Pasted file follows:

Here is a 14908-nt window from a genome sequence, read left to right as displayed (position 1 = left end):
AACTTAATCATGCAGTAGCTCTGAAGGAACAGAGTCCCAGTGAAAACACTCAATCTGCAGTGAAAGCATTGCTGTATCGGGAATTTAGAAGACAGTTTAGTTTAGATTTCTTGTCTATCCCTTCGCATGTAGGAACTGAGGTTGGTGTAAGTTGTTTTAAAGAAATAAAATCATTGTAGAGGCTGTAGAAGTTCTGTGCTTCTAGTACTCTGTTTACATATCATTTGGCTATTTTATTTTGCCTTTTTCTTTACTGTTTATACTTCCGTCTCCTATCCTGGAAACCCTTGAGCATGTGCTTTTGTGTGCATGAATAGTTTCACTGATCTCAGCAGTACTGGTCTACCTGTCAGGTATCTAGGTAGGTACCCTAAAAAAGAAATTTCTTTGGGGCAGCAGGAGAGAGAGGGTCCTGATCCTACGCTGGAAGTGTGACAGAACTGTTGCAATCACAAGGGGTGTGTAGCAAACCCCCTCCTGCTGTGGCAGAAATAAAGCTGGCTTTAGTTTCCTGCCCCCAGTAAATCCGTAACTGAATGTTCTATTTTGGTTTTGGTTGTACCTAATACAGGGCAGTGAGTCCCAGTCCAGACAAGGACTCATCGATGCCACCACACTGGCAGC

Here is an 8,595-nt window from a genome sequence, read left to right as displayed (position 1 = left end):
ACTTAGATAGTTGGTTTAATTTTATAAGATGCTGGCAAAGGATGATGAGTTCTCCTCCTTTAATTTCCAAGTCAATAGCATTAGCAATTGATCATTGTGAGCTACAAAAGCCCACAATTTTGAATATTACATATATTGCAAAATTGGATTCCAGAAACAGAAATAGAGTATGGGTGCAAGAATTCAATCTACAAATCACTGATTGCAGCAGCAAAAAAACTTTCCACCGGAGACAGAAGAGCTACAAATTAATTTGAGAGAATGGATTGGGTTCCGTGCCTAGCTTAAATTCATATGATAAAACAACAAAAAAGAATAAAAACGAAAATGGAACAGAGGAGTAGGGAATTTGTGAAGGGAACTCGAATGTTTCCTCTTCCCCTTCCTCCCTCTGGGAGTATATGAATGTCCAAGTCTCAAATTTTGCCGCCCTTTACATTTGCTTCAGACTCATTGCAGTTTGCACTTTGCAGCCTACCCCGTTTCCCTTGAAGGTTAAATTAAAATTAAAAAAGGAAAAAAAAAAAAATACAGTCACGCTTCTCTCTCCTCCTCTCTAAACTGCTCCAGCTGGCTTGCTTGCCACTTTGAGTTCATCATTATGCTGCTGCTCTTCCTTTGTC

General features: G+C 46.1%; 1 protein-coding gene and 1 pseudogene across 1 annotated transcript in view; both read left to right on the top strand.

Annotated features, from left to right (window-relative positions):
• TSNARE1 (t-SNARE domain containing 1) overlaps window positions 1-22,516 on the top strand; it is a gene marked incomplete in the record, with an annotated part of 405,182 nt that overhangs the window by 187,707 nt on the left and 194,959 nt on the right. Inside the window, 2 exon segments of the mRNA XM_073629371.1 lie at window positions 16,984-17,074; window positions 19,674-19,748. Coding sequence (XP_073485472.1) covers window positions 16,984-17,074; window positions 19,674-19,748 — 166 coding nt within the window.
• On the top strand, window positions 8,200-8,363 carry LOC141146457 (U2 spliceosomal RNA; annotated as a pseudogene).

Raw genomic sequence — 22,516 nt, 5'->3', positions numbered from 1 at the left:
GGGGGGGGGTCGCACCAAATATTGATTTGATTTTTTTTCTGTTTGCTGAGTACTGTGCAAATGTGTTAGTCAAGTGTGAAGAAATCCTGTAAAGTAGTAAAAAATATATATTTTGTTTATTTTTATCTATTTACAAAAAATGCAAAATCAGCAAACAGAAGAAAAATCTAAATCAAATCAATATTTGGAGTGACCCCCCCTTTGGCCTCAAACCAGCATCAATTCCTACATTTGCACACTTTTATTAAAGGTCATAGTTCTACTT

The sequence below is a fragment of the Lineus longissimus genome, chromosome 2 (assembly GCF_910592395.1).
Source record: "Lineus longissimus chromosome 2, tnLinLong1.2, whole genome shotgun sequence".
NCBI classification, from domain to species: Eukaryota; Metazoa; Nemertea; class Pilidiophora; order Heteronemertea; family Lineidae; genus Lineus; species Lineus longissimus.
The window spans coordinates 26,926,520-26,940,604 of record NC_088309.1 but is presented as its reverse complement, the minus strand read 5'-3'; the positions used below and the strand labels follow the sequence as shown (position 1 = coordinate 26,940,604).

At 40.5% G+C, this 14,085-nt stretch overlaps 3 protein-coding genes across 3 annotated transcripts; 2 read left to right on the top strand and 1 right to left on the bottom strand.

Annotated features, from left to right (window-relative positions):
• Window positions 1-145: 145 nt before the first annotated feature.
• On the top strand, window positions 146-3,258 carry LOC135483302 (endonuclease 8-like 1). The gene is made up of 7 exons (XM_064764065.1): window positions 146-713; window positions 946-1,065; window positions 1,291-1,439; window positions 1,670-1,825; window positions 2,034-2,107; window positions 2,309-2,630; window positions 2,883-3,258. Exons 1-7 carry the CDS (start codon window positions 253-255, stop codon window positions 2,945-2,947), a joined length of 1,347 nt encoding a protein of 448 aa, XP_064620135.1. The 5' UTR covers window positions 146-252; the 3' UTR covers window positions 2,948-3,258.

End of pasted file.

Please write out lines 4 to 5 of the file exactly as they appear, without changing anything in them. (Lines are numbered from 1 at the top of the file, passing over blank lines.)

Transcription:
ACTTAGATAGTTGGTTTAATTTTATAAGATGCTGGCAAAGGATGATGAGTTCTCCTCCTTTAATTTCCAAGTCAATAGCATTAGCAATTGATCATTGTGAGCTACAAAAGCCCACAATTTTGAATATTACATATATTGCAAAATTGGATTCCAGAAACAGAAATAGAGTATGGGTGCAAGAATTCAATCTACAAATCACTGATTGCAGCAGCAAAAAAACTTTCCACCGGAGACAGAAGAGCTACAAATTAATTTGAGAGAATGGATTGGGTTCCGTGCCTAGCTTAAATTCATATGATAAAACAACAAAAAAGAATAAAAACGAAAATGGAACAGAGGAGTAGGGAATTTGTGAAGGGAACTCGAATGTTTCCTCTTCCCCTTCCTCCCTCTGGGAGTATATGAATGTCCAAGTCTCAAATTTTGCCGCCCTTTACATTTGCTTCAGACTCATTGCAGTTTGCACTTTGCAGCCTACCCCGTTTCCCTTGAAGGTTAAATTAAAATTAAAAAAGGAAAAAAAAAAAAATACAGTCACGCTTCTCTCTCCTCCTCTCTAAACTGCTCCAGCTGGCTTGCTTGCCACTTTGAGTTCATCATTATGCTGCTGCTCTTCCTTTGTC

General features: G+C 46.1%; 1 protein-coding gene and 1 pseudogene across 1 annotated transcript in view; both read left to right on the top strand.